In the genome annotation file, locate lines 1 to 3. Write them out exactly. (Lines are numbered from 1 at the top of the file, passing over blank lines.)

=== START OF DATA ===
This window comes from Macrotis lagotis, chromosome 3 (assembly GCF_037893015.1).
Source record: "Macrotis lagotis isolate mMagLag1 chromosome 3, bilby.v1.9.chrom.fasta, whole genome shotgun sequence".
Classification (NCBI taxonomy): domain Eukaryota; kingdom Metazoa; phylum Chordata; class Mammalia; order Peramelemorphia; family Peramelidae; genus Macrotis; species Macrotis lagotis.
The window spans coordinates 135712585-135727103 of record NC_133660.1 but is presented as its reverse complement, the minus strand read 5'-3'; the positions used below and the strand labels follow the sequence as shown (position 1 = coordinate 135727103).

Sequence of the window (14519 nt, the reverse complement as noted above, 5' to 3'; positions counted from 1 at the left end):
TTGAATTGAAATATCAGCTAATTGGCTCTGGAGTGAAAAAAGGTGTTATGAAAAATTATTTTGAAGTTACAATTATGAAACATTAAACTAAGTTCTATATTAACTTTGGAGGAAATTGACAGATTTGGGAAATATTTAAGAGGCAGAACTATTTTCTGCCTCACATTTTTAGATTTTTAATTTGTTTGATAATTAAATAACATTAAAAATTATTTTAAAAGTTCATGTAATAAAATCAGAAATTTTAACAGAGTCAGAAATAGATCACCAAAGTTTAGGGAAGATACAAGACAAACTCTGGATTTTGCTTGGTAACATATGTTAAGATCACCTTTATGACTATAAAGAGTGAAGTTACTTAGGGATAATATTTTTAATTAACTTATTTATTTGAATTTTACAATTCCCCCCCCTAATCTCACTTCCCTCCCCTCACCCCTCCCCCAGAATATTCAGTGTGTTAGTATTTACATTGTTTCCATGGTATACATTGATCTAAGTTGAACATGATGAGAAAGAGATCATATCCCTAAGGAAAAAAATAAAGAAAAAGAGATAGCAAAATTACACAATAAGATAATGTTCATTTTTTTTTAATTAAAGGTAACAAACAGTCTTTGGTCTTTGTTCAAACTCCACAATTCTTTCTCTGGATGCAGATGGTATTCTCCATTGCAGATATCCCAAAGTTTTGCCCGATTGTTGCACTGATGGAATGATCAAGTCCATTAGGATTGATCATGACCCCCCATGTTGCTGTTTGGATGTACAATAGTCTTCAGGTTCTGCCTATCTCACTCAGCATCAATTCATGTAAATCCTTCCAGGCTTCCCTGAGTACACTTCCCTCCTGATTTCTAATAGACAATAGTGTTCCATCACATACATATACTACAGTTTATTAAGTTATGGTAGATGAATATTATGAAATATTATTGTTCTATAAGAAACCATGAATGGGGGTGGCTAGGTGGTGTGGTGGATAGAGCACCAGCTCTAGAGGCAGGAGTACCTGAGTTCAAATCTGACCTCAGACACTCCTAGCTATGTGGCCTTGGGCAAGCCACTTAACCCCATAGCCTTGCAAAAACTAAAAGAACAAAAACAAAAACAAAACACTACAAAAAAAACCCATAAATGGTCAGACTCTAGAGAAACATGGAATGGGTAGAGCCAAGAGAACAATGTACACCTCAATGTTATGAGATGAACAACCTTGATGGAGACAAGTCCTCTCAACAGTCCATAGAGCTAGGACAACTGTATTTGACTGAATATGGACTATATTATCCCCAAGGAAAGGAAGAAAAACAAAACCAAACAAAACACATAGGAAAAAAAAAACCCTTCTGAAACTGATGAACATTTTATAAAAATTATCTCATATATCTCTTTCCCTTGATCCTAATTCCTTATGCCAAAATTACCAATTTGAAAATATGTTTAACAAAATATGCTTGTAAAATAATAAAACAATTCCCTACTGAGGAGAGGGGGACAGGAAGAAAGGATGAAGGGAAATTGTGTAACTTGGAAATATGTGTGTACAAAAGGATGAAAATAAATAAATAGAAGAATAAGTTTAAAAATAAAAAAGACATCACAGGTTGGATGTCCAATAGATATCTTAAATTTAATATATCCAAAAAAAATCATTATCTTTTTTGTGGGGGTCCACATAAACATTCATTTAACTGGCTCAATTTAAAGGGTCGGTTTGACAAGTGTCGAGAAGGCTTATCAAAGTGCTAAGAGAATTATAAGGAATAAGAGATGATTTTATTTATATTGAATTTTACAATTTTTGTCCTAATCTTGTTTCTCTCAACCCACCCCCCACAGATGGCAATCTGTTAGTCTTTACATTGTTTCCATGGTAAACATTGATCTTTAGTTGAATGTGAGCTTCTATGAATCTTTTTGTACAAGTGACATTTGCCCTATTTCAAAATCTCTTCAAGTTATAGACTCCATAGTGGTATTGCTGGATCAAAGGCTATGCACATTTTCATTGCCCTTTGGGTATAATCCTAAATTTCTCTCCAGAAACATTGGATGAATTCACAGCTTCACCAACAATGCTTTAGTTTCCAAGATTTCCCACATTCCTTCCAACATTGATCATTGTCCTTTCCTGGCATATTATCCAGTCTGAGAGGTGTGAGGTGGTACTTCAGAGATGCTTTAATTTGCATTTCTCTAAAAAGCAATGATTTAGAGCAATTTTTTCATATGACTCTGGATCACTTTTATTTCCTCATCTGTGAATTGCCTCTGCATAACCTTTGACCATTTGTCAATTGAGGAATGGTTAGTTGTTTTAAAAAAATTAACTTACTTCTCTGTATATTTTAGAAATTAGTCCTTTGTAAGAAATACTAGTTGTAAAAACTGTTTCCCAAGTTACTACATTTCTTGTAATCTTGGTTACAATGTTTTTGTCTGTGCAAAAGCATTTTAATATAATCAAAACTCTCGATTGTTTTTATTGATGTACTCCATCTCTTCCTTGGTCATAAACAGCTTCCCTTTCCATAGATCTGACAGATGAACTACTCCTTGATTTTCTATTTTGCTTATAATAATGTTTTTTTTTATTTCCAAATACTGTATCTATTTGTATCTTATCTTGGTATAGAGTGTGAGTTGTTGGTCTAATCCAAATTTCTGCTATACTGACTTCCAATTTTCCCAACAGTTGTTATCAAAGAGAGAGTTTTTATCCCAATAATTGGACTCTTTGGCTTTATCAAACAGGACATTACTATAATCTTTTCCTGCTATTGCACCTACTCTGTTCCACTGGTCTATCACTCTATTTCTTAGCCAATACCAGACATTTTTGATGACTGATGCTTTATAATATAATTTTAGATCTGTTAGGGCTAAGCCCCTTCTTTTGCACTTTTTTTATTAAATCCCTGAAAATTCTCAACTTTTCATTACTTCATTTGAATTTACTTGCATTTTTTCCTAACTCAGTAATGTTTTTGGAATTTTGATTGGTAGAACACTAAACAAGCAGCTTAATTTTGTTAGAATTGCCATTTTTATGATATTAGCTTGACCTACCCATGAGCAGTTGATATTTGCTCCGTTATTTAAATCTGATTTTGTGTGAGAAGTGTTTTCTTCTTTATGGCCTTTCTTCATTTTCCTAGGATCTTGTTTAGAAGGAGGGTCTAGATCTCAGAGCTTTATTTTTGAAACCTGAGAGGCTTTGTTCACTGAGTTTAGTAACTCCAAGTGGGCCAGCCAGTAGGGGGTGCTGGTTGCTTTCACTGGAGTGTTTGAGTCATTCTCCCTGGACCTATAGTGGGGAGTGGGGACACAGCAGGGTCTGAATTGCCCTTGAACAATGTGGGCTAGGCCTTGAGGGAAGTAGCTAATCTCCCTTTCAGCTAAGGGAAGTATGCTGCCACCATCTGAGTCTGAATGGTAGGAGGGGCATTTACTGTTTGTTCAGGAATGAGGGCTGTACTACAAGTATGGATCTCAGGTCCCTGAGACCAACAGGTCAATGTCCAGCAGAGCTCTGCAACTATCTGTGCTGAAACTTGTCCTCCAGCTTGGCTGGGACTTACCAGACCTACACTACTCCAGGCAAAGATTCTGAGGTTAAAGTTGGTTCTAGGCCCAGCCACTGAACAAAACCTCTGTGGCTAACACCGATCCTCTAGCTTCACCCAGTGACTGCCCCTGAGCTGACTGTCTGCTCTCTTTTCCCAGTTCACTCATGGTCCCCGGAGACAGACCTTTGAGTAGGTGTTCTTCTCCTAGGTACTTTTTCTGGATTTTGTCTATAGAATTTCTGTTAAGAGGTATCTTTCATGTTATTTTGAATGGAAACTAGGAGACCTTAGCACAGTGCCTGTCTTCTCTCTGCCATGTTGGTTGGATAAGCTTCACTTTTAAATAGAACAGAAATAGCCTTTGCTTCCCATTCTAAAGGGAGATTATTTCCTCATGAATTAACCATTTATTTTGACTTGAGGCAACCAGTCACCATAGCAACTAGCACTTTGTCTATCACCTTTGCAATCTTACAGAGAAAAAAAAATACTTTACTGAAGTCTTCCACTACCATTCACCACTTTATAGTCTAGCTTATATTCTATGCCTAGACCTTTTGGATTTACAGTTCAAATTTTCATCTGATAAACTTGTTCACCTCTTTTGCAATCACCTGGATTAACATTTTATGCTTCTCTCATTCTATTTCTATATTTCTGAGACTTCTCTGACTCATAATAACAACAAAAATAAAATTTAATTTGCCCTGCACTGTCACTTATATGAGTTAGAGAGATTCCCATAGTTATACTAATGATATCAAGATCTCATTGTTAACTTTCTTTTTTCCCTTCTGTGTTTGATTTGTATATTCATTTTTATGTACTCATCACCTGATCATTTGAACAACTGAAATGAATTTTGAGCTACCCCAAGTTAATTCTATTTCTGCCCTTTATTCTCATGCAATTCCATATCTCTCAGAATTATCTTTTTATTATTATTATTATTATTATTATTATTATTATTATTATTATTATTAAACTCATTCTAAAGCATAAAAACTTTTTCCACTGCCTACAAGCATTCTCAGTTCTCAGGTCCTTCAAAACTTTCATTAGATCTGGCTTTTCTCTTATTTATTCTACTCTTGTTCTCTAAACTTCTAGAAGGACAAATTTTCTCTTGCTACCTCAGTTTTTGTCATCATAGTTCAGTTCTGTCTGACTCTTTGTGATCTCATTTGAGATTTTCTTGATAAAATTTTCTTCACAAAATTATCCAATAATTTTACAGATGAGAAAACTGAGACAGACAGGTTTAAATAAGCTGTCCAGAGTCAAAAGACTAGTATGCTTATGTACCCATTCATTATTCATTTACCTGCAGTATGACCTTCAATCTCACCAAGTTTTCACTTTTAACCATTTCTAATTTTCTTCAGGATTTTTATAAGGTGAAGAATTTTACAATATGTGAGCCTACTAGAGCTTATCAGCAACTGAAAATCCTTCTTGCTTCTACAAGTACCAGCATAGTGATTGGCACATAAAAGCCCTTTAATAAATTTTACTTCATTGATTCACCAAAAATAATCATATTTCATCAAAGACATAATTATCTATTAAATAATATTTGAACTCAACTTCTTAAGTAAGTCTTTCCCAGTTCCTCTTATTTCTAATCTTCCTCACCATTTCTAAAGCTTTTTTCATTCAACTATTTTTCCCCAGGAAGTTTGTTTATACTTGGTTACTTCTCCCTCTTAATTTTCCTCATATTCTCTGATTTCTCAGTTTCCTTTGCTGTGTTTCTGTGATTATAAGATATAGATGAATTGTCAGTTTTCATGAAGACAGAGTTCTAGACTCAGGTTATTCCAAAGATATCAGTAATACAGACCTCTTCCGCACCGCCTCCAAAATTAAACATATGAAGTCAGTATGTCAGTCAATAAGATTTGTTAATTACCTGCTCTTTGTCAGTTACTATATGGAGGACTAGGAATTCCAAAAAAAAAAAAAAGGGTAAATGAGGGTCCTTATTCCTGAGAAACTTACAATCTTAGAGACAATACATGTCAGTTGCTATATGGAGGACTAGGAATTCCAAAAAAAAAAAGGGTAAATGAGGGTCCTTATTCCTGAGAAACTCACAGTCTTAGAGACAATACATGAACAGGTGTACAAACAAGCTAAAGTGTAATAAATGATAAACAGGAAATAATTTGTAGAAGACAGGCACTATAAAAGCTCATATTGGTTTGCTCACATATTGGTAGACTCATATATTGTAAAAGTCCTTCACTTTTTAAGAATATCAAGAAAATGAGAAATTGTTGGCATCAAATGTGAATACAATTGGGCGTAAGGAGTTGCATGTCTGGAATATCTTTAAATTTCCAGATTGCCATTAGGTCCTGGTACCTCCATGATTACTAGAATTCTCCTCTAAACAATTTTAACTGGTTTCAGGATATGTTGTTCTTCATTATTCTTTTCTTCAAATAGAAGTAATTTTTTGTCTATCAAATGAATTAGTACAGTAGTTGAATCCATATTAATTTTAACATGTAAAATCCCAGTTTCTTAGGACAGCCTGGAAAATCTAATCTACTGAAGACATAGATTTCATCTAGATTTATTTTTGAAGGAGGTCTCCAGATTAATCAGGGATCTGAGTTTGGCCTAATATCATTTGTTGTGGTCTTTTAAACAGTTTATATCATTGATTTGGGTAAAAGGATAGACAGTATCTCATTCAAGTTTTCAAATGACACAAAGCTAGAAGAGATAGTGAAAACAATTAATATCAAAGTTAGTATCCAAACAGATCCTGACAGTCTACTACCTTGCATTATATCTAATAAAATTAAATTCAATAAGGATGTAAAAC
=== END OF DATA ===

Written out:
This window comes from Macrotis lagotis, chromosome 3 (assembly GCF_037893015.1).
Source record: "Macrotis lagotis isolate mMagLag1 chromosome 3, bilby.v1.9.chrom.fasta, whole genome shotgun sequence".
Classification (NCBI taxonomy): domain Eukaryota; kingdom Metazoa; phylum Chordata; class Mammalia; order Peramelemorphia; family Peramelidae; genus Macrotis; species Macrotis lagotis.